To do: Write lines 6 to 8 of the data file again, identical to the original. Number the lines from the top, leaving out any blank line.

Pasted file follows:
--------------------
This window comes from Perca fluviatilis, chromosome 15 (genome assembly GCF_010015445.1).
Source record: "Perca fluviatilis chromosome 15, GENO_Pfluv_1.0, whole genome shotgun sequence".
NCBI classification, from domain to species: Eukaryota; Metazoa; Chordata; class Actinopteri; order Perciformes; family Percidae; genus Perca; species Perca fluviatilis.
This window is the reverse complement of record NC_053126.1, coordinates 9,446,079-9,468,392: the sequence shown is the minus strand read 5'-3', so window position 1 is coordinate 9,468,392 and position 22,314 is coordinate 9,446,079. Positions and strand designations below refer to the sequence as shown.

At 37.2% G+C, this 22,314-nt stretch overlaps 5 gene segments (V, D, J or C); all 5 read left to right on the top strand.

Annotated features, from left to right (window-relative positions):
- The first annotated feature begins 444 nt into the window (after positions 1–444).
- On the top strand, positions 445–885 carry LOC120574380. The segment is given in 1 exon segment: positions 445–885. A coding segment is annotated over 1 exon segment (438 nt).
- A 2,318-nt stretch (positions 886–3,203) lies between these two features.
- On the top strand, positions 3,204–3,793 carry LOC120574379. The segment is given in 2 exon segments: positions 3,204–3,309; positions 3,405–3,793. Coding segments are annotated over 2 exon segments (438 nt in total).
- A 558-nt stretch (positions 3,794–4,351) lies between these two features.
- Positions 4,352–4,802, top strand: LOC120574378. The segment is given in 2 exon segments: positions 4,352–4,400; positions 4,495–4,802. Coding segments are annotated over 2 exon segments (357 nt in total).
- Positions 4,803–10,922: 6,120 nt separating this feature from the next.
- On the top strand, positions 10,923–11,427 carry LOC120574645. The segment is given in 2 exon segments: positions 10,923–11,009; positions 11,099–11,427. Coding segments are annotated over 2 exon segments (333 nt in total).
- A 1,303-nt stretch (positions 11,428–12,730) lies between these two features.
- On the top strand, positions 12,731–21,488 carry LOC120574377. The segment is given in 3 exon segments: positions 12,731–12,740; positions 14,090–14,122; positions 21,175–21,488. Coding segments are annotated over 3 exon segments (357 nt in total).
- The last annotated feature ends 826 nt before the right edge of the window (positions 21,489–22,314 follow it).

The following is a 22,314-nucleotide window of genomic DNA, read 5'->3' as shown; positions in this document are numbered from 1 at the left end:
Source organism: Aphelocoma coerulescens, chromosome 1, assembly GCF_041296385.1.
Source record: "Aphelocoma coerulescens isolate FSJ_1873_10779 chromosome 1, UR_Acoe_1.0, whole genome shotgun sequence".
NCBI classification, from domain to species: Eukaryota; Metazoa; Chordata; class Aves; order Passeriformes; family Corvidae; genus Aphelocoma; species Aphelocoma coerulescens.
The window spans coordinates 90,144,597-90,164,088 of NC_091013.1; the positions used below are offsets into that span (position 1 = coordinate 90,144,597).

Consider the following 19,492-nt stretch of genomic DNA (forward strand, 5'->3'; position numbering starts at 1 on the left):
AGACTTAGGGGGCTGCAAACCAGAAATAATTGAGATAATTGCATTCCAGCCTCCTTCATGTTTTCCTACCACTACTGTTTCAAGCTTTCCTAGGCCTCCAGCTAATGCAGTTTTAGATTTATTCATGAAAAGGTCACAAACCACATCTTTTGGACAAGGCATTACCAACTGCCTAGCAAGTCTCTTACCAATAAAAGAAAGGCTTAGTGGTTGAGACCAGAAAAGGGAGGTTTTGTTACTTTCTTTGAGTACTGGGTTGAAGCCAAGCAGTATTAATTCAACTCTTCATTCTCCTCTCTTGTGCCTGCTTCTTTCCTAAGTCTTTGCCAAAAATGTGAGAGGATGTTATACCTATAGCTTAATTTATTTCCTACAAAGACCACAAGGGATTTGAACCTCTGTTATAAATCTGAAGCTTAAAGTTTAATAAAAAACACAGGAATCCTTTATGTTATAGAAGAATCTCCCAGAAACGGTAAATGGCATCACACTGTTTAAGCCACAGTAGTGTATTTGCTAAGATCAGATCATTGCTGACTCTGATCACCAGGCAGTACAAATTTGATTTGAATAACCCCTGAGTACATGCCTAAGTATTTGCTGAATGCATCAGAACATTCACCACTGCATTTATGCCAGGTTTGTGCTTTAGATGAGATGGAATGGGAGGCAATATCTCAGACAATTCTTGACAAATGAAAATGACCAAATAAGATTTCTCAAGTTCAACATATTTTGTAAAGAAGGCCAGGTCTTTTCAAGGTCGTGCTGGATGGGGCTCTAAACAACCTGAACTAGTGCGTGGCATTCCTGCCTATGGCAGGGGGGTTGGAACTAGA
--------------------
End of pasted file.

Annotated features, from left to right (window-relative positions):
- The first annotated feature begins 444 nt into the window (after positions 1–444).
- On the top strand, positions 445–885 carry LOC120574380. The segment is given in 1 exon segment: positions 445–885. A coding segment is annotated over 1 exon segment (438 nt).